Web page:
no force, returned and encamped that night in town. The next day the regiment, with the remainder of the command, fell back to Guy's Gap and encamped.
The following-named officers and soldiers are worthy of special mention for their gallantry and soldierlike conduct: First Lieuts. W. H. Ingerton and W. O'Connell; Second Lieuts. Joseph Rendlebrock, N. J. McCafferty, and W. Davis; First Sergts. C. McMaster, Company I, James Callahan, Company D; Corps. William Tudhope and John Rankin, and Private William Sommers, Company A.*
I am, sir, very respectfully, your obedient servant,
J. B. McINTYRE,
Captain Fourth U. S. Cavalry, Commanding Regiment.
Captain ROBERT BURNS,
Acting Assistant Adjutant-General.
Numbers 73. Report of Colonel Eli Long, Fourth Ohio Cavalry, commanding Second Brigade.
HDQRS. SECOND BRIGADE, SECOND CAVALRY DIVISION, In the Field, five miles from Winchester, Tenn., July 8, 1863.
CAPTAIN: In pursuance of instructions received, I have the honor to forward the following as a report of the proceedings of the Second Brigade, Second Cavalry Division, in the forward movement from Murfreesborough, from the time of leaving there until present date. Accompanying the same are submitted the regimental reports and reports of detachments detailed from my command at different times.
The brigade marched out of its camp, on the Lebanon pike, at 6 o'clock, June 24, 1863. Moved out the Woodbury pike, in conjunction with the Chicago Board of Trade Battery and the First Brigade, Second Cavalry Division, the latter being subsequently countermarched and separated from Brigadier-General Turchin's command, of which my brigade formed a part. At Readyville, 12 miles from Murfreesborough, I left the Woodbury pike, taking the Bradyville and Manchester road, having at Radyville joined to my command the Second Battalion of the Third Ohio Volunteer Cavalry. Camped near Bradyville that night, in close proximity to General Palmer's infantry division. Hard rain all day, and road heavy.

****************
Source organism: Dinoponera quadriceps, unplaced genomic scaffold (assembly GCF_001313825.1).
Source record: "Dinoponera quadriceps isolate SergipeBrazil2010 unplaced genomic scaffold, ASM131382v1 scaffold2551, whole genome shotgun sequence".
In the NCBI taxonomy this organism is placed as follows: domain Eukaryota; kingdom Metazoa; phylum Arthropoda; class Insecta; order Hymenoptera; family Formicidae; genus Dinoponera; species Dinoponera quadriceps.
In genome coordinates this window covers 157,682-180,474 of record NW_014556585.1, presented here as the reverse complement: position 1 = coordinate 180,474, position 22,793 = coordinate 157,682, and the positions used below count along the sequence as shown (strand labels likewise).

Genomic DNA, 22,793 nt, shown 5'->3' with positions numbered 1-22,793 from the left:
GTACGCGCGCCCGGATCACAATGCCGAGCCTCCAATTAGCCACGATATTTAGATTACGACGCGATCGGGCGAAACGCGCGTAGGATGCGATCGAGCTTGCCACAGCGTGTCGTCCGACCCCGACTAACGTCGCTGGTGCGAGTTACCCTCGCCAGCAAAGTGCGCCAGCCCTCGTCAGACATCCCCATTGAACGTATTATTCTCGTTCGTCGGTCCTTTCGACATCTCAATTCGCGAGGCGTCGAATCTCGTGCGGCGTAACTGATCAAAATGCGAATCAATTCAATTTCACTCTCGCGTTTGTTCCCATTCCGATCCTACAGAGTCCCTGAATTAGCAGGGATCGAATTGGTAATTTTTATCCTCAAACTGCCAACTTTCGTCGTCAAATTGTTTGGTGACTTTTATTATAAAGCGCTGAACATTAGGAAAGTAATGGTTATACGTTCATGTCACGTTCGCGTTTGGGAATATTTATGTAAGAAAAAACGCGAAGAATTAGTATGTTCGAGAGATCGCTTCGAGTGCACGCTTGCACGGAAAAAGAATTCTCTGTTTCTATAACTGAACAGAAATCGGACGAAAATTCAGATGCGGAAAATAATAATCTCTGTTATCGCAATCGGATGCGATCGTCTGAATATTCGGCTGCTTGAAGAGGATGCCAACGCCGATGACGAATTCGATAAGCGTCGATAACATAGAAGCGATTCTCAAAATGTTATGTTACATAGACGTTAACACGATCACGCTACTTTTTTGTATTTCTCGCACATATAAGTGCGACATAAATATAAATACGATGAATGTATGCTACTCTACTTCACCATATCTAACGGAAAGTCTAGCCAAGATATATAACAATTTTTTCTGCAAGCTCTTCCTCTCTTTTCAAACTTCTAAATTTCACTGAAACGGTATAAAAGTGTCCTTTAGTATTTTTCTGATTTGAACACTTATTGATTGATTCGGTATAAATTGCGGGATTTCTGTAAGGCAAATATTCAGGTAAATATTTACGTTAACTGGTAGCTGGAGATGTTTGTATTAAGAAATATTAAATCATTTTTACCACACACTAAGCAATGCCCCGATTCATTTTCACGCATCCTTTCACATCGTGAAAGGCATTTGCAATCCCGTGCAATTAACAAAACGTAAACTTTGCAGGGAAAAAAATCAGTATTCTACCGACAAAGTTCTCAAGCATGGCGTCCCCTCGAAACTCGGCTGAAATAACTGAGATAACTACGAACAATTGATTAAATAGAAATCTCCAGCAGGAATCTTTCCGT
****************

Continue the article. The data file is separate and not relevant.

On the 25th, I marched out at 6 a. m., going by easy motion toward Manchester. Passed Hollow Springs and halted at Lumley's Stand, junction of Bradyville, of Manchester and Shelbyville, and of McMinnville roads. Three suspicious appearing persons were here taken, one of whom proved a notorious character, and I then sent parties to reconnoiter as far as Noah's Fork, 3 miles to the west, and Pocahontas, lying 6 miles eastward. Courier stations were found at each of these points, and 1 rebel courier captured at each, together with 3 other prisoners near the latter point. Left the Second Kentucky Cavalry on picket, and retired 2 1\2 miles to camp. Wet weather all day, and my train not up in consequence of difficult traveling.
*Nominal list of casualties omitted. See p. 423.